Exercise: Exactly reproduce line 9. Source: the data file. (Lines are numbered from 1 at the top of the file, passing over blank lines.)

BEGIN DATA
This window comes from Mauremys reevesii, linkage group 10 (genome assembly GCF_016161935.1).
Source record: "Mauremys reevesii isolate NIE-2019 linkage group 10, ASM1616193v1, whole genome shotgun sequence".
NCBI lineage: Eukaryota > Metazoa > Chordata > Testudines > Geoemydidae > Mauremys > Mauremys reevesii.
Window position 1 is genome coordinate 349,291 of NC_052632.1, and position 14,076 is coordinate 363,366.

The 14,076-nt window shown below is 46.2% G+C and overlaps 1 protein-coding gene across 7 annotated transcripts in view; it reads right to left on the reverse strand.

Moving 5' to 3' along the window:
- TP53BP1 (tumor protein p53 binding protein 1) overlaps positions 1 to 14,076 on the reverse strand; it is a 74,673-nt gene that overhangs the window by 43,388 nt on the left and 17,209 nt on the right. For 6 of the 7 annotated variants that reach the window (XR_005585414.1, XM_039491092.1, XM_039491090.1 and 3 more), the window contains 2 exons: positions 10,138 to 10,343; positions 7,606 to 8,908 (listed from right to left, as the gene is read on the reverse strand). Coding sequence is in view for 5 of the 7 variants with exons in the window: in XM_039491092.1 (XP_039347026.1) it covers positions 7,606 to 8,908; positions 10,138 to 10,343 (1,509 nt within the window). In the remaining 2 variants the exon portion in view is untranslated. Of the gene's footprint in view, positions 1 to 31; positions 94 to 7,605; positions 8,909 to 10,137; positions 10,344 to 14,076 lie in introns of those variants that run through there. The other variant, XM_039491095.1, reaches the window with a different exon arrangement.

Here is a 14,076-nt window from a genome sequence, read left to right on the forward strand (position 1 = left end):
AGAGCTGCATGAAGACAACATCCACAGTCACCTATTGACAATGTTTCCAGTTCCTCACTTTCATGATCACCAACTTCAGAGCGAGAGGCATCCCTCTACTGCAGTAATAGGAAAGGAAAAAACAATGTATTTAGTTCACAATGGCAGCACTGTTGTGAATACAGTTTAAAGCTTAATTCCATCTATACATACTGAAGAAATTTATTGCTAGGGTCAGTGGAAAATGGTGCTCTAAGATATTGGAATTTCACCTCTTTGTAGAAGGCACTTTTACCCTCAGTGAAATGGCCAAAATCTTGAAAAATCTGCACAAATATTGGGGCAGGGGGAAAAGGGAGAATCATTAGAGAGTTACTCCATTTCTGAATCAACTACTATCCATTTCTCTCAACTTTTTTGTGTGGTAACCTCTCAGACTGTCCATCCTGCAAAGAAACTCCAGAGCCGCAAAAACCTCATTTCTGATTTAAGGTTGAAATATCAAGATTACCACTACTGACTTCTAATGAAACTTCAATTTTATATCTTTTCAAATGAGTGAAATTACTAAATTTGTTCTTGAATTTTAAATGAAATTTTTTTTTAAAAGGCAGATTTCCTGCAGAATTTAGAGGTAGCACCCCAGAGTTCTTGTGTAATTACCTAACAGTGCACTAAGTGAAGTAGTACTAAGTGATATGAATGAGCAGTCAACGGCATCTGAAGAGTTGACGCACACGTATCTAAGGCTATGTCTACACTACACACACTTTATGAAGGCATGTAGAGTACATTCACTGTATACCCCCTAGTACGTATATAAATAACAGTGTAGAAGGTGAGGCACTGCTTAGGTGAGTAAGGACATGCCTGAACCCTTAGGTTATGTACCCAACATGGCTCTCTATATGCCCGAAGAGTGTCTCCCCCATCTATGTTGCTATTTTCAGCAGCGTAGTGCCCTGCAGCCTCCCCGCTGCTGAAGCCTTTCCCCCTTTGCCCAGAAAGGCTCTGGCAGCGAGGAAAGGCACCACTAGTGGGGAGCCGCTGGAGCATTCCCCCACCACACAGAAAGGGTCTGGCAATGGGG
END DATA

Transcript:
AGAGCTGCATGAAGACAACATCCACAGTCACCTATTGACAATGTTTCCAGTTCCTCACTTTCATGATCACCAACTTCAGAGCGAGAGGCATCCCTCTACTGCAGTAATAGGAAAGGAAAAAACAATGTATTTAGTTCACAATGGCAGCACTGTTGTGAATACAGTTTAAAGCTTAATTCCATCTATACATACTGAAGAAATTTATTGCTAGGGTCAGTGGAAAATGGTGCTCTAAGATATTGGAATTTCACCTCTTTGTAGAAGGCACTTTTACCCTCAGTGAAATGGCCAAAATCTTGAAAAATCTGCACAAATATTGGGGCAGGGGGAAAAGGGAGAATCATTAGAGAGTTACTCCATTTCTGAATCAACTACTATCCATTTCTCTCAACTTTTTTGTGTGGTAACCTCTCAGACTGTCCATCCTGCAAAGAAACTCCAGAGCCGCAAAAACCTCATTTCTGATTTAAGGTTGAAATATCAAGATTACCACTACTGACTTCTAATGAAACTTCAATTTTATATCTTTTCAAATGAGTGAAATTACTAAATTTGTTCTTGAATTTTAAATGAAATTTTTTTTTAAAAGGCAGATTTCCTGCAGAATTTAGAGGTAGCACCCCAGAGTTCTTGTGTAATTACCTAACAGTGCACTAAGTGAAGTAGTACTAAGTGATATGAATGAGCAGTCAACGGCATCTGAAGAGTTGACGCACACGTATCTAAGGCTATGTCTACACTACACACACTTTATGAAGGCATGTAGAGTACATTCACTGTATACCCCCTAGTACGTATATAAATAACAGTGTAGAAGGTGAGGCACTGCTTAGGTGAGTAAGGACATGCCTGAACCCTTAGGTTATGTACCCAACATGGCTCTCTATATGCCCGAAGAGTGTCTCCCCCATCTATGTTGCTATTTTCAGCAGCGTAGTGCCCTGCAGCCTCCCCGCTGCTGAAGCCTTTCCCCCTTTGCCCAGAAAGGCTCTGGCAGCGAGGAAAGGCACCACTAGTGGGGAGCCGCTGGAGCATTCCCCCACCACACAGAAAGGGTCTGGCAATGGGG